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How to find the weight of an object given the force

  1. Oct 24, 2012 #1
    1. The problem statement, all variables and given/known data
    An old, heavy wooden door leads to a basement storm cellar. If it requires 400N to lift the door by its handle and swing it open, what is the Weight (in N) of the door itself? (Also, there is a picture that shows from the hinge to the handle is 1.6m)

    2. Relevant equations
    F=ma ?

    3. The attempt at a solution
    I usually get stuck on the easiest of problems because I over think them. Would I just use the F=ma formula? Plugging it in as: 400N=m(10m/s)? (My teacher allows us to use 10 instead of 9.8 for acceleration). If so, the mass would come out to be 40kg which in turn is 400N.

    I would appreciate the help if I did this wrong. Thanks!
     
  2. jcsd
  3. Oct 24, 2012 #2
    Are you familiar with momentum?
     
  4. Oct 24, 2012 #3
    My mistake, acceleration is m/s^2. It's velocity that is just m/s which is included in calculating momentum.. P=mv. Do I use this formula somehow?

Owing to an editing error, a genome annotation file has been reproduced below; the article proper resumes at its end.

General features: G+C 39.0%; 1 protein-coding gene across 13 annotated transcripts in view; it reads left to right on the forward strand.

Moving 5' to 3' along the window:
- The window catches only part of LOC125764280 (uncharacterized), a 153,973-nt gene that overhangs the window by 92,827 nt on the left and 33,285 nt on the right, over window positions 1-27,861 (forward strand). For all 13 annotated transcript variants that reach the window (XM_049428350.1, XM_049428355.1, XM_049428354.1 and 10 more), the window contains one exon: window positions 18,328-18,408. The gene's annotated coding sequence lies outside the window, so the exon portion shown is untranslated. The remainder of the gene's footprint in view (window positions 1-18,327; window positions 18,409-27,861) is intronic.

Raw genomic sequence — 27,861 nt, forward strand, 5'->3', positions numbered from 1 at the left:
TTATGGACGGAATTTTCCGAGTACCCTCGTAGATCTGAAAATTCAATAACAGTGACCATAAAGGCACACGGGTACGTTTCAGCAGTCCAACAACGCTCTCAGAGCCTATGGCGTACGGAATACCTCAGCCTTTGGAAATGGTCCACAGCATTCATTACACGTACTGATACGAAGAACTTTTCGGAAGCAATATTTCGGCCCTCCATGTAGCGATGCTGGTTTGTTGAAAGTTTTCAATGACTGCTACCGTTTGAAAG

5. Oct 25, 2012 #4

    PhanthomJay

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    You should consider taking moments of forces about the hinge and assume that the door is initially raised very slowly and is in equilibrium ( not accelerating) during the initial force application. First identify the forces acting on the door before applying the torque equilibrium equation.
     
  6. Oct 25, 2012 #5
    PhanthomJay is right. It would help to draw a free body diagram. You will also have to either know where the CG of the door is, or assume it to be in the center of the door. If that be so, the weight will work out to twice that required to open it. (Drawing the FBD and working the equations in my head. You might want to check me by doing it on paper.)
     
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